When We Will Get a Look Inside?

The case for filming the Supreme Court


(Steve Chapman is on vacation. This column originally ran in November 2005.)

Anyone who's seen the film Fantastic Four has wondered what it would be like to have the supernatural power of Jessica Alba's character to become invisible. At least one person actually knows the answer: Chief Justice John Roberts.

Back in September 2005, he was on national TV for hours on end, testifying before the Senate Judiciary Committee. Now, he's vanished from sight. Unless you make a trip to Washington and attend an oral argument, you may never get a glimpse of Roberts doing the job the nation has entrusted to him.

So I hope you caught Samuel Alito Jr. when he appeared before that same committee for his confirmation hearings in January 2006. It may have been your sole opportunity to watch him in action, addressing the momentous legal issues of our time. After his confirmation, Alito also vanished behind the impenetrable walls of the court.

This is a weird country: We can watch Paris Hilton having sex, but we can't see our justices deliberating.

Unless, of course, the court admits cameras, something it has so far stoutly resisted. That could happen one of two ways: a decision by the court or a decision by Congress. And there are flickers of hope on both fronts.

The first came when Roberts, under questioning by senators, said he was willing to consider allowing live TV and radio coverage of Supreme Court sessions. That was a change from the attitude of his predecessor, William Rehnquist, who barred the doors for fear that public visibility would harm the court's "mystique and moral authority."

The second is a bill introduced by Senate Judiciary Committee ranking member Arlen Specter, R-Pa., to require the court to open up to cameras. Co-sponsor Sen. Charles Schumer, D-N.Y, has said, "I think this is the year to make this law."

It's a basic axiom of democracy that government institutions should be subject to the scrutiny of the citizenry. So our courts are open to anyone who wants to see what goes on inside. As the Supreme Court once said, "A trial is a public event. What transpires in the courtroom is public property."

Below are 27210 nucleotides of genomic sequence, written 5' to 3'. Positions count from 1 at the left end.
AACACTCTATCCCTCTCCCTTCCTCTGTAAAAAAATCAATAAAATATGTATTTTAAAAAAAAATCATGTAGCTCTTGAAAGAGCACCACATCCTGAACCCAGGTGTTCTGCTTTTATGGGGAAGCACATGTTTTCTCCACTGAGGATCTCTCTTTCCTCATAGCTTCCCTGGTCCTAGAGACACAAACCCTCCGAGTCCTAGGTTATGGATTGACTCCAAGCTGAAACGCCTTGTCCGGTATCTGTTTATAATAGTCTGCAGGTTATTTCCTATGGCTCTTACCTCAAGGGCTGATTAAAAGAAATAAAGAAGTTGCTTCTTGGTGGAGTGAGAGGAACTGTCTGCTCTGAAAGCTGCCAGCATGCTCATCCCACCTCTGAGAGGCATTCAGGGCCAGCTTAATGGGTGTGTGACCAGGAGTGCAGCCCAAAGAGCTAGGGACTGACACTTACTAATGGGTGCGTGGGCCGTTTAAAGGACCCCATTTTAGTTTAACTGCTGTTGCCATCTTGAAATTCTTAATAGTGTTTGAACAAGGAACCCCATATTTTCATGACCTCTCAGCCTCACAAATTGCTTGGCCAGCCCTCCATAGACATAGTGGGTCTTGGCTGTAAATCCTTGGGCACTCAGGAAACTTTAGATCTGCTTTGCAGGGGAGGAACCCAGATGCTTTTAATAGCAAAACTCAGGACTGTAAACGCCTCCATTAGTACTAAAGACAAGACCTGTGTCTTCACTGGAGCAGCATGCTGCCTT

But when it comes to the Supreme Court itself, the average American generally can't claim that property—since attending in person is the only way to exercise the right of access. Given the size of the viewers' gallery, only a tiny fraction of the 296 million Americans can do that on any particular day. For most people, the court is only slightly more accessible than the vaults at Fort Knox.

Why this should be so is a mystery. It's not as though we lack experience with TV cameras in the courtroom. All 50 states now allow them to cover at least some judicial proceedings, and in the early 1990s, some federal courts tried them in a three-year pilot project. Afterward, a study by the Federal Judicial Center reported that the presence of cameras "did not disrupt court proceedings, affect participants in the proceedings, or interfere with the administration of justice."

There are plausible fears that the electronic eye could intimidate witnesses or jurors, and thus get in the way of a fair trial. Those fears, however, apply only at the trial level. In the Supreme Court, there are no witnesses or jurors—only attorneys making arguments and justices interrogating them.

Some judges fear the public's eyeballs would be seared by gazing directly upon these interactions. As federal appeals court Judge Edward Becker said in 2000, "The oral argument process is very intense, rigorous… The problem with televising arguments is that they can be edited, and if the public sees me giving a rough time to one lawyer, they think I'm biased."

But that same alleged peril exists with the audio tapes that the Supreme Court sometimes makes available immediately after hearing important cases. If any justice has gotten a reputation for bias from that exposure—or a reputation for anything—it's news to me.

What TV coverage would do is give citizens a chance to personally observe one of their most important government institutions and, in the process, gain a richer understanding of how it works. That approach works very well when it comes to confirmation hearings for Supreme Court nominees. I'm betting it would work just as well in the post-confirmation phase.